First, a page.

STAY OUT OF THE F**KING ATTIC (aka STAY OUT OF THE ATTIC, 2020)
Directed by Jerren Lauder.
Written by Jason Scott Goldberg, Jesse Federman, Julie Auerbach, Jerren Lauder.
Starring Ryan Francis, Morgan Alexandria, Bryce Fernelius, Michael Flynn, Brynne Hurlbutt, Avery Pizzuto, Garrett McClellan
When three movers agree to pull an all-nighter for triple the pay, they are already planning on what they’ll spend their money on. But the once they get in the old house and see some of the things the eccentric client has collected, the more things point to him being a refugee from WWII and not one of the good guys. Leaving specific orders not to go into the attic or the basement, of course, the crew eventually find themselves in both and wishing they had never taken the job in the first place.
STAY OUT OF THE F**KING ATTIC swipes a lot from better films like Wes Craven THE PEOPLE UNDER THE STAIRS as it features a spooky old house of horrors spiced up with racial and political overtones. Craven’s classic wasn’t necessarily subtle about the race and class issues, as it literally has the community rising up against the Old World thinkers who live in the spooky house and exploit the neighborhood. STAY OUT OF THE F**KING ATTIC isn’t subtle either, as each member of the crew have their class and race issues to deal with. We know this because they seem to find more time to discuss these various issues than actually working and at the rate they were going, even before they discover the horrific experiments in the house, they weren’t going to be getting the job done. Much of the time is spent explaining backstory for the boss Albert (Ryan Francis) whose prison tats indicate that he used to be a Neo-Nazi skinhead, crew #1 Imani (Morgan Alexandria) who spent her time in the clink because of her anger issues, and crew #2 Calos (Bryce Fernelius) a former addict who now saves every penny to put his daughter into college. Each has a story of woe and dreams of riches for the future and while I can appreciate director Jerren Lauder giving each character time to breathe and three-dimensionalize, a lot of it feels like filler to stall before the horror happens. Once the scares do occur, there are a few good ones, but I’d have preferred a little less jawing and maybe a few more monsters in this house of horrors to take on the good guys than what we got.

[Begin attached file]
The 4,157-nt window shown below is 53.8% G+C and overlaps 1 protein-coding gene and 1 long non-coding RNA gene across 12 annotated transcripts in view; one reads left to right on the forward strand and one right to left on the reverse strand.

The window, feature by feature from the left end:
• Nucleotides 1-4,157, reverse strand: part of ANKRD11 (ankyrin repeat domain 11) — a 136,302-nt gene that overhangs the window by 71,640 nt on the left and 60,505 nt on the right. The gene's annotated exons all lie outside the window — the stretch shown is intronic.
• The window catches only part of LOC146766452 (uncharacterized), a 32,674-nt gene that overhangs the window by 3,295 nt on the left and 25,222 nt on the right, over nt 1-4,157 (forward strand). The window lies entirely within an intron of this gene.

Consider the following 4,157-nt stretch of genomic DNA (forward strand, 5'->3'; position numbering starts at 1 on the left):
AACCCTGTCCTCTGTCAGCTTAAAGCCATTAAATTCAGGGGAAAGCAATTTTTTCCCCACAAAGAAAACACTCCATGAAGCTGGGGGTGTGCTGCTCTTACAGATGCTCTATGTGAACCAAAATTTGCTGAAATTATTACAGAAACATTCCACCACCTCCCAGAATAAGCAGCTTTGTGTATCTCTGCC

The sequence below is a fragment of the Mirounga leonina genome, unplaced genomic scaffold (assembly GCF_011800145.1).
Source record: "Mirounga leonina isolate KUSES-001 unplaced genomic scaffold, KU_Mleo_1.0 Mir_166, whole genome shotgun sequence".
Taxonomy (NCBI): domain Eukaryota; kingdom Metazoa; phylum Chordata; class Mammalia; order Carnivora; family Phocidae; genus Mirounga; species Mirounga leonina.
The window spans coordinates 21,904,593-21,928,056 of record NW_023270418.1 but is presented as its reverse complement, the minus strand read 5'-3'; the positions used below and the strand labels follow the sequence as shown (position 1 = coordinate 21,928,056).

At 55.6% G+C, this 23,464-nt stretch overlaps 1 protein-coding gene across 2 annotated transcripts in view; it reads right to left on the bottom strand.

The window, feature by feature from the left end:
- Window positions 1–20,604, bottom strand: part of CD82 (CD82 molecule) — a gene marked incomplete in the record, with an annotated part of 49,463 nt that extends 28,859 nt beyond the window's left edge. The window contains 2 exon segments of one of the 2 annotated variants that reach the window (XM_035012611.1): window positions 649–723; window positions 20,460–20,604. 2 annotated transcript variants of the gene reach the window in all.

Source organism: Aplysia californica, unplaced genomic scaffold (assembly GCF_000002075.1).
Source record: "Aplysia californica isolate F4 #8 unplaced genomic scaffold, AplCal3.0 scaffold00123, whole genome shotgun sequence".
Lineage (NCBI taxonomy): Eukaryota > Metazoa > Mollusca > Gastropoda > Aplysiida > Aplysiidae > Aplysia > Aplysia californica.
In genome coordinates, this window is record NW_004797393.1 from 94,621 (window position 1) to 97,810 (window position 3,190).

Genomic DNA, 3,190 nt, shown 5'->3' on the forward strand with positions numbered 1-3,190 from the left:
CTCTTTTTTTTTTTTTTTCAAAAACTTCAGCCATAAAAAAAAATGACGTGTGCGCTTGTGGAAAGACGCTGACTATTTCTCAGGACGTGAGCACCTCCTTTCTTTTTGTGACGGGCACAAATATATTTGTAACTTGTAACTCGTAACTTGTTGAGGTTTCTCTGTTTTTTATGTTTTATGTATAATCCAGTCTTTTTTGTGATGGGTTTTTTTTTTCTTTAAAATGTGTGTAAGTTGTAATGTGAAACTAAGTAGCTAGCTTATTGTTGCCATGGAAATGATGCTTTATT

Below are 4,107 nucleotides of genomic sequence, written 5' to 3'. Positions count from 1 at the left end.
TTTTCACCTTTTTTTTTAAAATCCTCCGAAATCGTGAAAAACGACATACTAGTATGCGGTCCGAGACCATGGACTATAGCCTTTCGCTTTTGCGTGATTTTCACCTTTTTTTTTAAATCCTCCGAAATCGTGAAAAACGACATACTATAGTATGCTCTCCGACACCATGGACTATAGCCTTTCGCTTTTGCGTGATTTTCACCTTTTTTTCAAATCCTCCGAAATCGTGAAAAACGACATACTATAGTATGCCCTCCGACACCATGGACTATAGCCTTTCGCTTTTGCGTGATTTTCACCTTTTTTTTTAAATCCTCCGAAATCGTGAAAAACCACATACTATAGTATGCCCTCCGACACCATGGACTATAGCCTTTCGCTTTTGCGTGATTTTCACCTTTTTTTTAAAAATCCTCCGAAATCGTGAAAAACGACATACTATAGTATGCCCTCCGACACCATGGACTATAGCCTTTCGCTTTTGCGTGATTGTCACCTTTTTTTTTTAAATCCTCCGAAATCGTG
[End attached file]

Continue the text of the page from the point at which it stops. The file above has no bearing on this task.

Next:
But the biggest problem seems to be that the filmmaker is so much in love with the characters that he doesn’t want to let any of them die. No one dies in STAY OUT OF THE F**CKING ATTIC, at least none of the good guys. And sorry, this is a horror film, and it’s kind of a thing that some of the innocent have to die. And these movers aren’t even innocent. Even the former Nazi makes it to the final reel. Sure the monsters get kakked and of course the Nazi running it all is put down, but having the credits roll even before what looks to be a big fight scene is definitely a big let down when it comes to a horror movie.
This is definitely a low budgeter. The size of the cast, the amount of yapping time, and the limited amount of monsters indicate that. STAY OUT OF THE F**KING ATTIC offers up a lot of potential—a house of horrors filled with failed Nazi experiments, but delivers only a fraction of all of that. I would have preferred the filmmakers waited a bit and maybe saved a few more pennies in order to have the script match the potential or at least adjust the script to not hint at such big scares and deliver so few.